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H.R. 1815: SEC Disclosure Effectiveness Testing Act

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To require the Securities and Exchange Commission, when developing rules and regulations about disclosures to retail investors, to conduct investor testing, including a survey and interviews of retail investors, and for other purposes.

The bill’s titles are written by its sponsor.

Sponsor and status

Sean Casten

Sponsor. Representative for Illinois's 6th congressional district. Democrat.

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Last Updated: Jun 20, 2019
Length: 8 pages
Introduced
Mar 18, 2019
Status

Ordered Reported on Mar 28, 2019

The committees assigned to this bill sent it to the House or Senate as a whole for consideration on March 28, 2019.

Prognosis
20% chance of being enacted according to Skopos Labs (details)
Source

Position statements

What stakeholders are saying

Institute for Spending Reform: SpendingTracker.org estimates H.R. 1815 will add $156 million in new spending through 2024.

History

Mar 18, 2019
 
Introduced

Bills and resolutions are referred to committees which debate the bill before possibly sending it on to the whole chamber.

Mar 26, 2019
 
Considered by House Committee on Financial Services

A committee held a hearing or business meeting about the bill.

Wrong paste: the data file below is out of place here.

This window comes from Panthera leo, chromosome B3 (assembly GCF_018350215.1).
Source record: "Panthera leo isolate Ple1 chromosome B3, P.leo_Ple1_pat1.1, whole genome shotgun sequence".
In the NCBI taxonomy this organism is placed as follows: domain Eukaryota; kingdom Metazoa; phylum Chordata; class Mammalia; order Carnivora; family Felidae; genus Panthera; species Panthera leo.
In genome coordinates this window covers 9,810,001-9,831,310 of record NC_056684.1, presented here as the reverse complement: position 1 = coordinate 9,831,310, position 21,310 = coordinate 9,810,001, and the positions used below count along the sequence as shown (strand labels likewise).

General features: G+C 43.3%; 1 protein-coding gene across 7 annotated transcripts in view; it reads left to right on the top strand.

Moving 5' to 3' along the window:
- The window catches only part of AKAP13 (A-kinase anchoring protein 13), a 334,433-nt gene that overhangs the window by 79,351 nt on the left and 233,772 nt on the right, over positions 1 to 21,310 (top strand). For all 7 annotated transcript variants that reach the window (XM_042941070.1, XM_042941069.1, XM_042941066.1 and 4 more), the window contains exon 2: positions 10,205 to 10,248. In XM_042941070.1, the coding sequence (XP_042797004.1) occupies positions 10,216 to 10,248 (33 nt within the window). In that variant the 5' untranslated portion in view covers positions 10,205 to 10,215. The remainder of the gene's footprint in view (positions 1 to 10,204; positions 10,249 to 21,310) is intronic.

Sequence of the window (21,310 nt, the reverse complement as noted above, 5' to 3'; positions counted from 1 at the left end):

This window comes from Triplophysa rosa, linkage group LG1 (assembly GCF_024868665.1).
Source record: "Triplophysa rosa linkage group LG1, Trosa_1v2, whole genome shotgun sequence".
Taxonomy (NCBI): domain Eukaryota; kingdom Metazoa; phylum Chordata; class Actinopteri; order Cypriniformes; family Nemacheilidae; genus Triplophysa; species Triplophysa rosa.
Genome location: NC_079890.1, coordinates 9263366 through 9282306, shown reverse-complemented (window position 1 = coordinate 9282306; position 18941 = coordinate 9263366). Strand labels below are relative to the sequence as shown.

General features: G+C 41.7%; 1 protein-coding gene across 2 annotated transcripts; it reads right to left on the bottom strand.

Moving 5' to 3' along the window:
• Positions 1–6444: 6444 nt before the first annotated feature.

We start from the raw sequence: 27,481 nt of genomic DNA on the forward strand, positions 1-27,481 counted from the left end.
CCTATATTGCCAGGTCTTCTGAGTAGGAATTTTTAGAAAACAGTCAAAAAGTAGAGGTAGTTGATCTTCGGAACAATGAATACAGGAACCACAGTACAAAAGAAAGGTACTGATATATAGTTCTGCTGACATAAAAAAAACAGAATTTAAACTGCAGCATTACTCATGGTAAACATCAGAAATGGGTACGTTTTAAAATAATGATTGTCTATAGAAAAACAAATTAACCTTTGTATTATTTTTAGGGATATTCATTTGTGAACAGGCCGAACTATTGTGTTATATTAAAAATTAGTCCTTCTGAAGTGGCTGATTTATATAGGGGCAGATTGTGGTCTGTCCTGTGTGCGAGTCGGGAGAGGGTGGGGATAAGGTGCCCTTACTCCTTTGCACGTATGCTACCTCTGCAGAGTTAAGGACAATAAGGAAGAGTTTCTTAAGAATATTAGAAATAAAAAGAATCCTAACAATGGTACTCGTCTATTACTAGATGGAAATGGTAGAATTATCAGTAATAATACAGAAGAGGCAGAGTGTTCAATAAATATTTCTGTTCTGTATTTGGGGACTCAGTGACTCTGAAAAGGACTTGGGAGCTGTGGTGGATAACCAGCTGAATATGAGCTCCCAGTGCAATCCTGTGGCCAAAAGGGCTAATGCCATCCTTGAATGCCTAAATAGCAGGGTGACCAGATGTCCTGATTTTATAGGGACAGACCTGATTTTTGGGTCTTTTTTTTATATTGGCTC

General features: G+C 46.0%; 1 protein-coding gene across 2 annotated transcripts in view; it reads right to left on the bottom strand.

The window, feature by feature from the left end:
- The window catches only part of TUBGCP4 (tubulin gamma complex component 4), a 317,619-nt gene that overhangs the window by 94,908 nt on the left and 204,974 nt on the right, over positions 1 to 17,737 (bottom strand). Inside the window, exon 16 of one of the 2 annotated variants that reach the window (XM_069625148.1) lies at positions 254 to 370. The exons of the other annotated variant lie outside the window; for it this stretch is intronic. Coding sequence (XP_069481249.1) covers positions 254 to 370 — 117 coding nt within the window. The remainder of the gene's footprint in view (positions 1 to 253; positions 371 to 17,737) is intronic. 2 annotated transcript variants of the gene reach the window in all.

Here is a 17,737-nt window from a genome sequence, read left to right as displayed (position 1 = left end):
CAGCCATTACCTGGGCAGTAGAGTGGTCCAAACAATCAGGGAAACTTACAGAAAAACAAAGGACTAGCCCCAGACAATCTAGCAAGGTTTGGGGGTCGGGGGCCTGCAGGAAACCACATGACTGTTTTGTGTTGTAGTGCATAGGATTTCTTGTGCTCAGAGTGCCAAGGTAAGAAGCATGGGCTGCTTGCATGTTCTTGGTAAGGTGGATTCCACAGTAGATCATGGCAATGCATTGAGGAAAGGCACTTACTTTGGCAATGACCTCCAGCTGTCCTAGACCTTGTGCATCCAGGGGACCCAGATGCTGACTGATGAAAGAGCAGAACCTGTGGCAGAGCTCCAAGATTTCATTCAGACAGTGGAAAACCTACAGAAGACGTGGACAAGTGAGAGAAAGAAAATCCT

Mar 28, 2019
 
Ordered Reported

A committee has voted to issue a report to the full chamber recommending that the bill be considered further. Only about 1 in 4 bills are reported out of committee.

If this bill has further action, the following steps may occur next:
 
Passed House

 
Passed Senate

 
Signed by the President

H.R. 1815 is a bill in the United States Congress.

A bill must be passed by both the House and Senate in identical form and then be signed by the President to become law.

How to cite this information.

We recommend the following MLA-formatted citation when using the information you see here in academic work:

“H.R. 1815 — 116th Congress: SEC Disclosure Effectiveness Testing Act.” www.GovTrack.us. 2019. June 24, 2019 <https://www.govtrack.us/congress/bills/116/hr1815>

Where is this information from?

GovTrack automatically collects legislative information from a variety of governmental and non-governmental sources. This page is sourced primarily from Congress.gov, the official portal of the United States Congress. Congress.gov is generally updated one day after events occur, and so legislative activity shown here may be one day behind. Data via the congress project.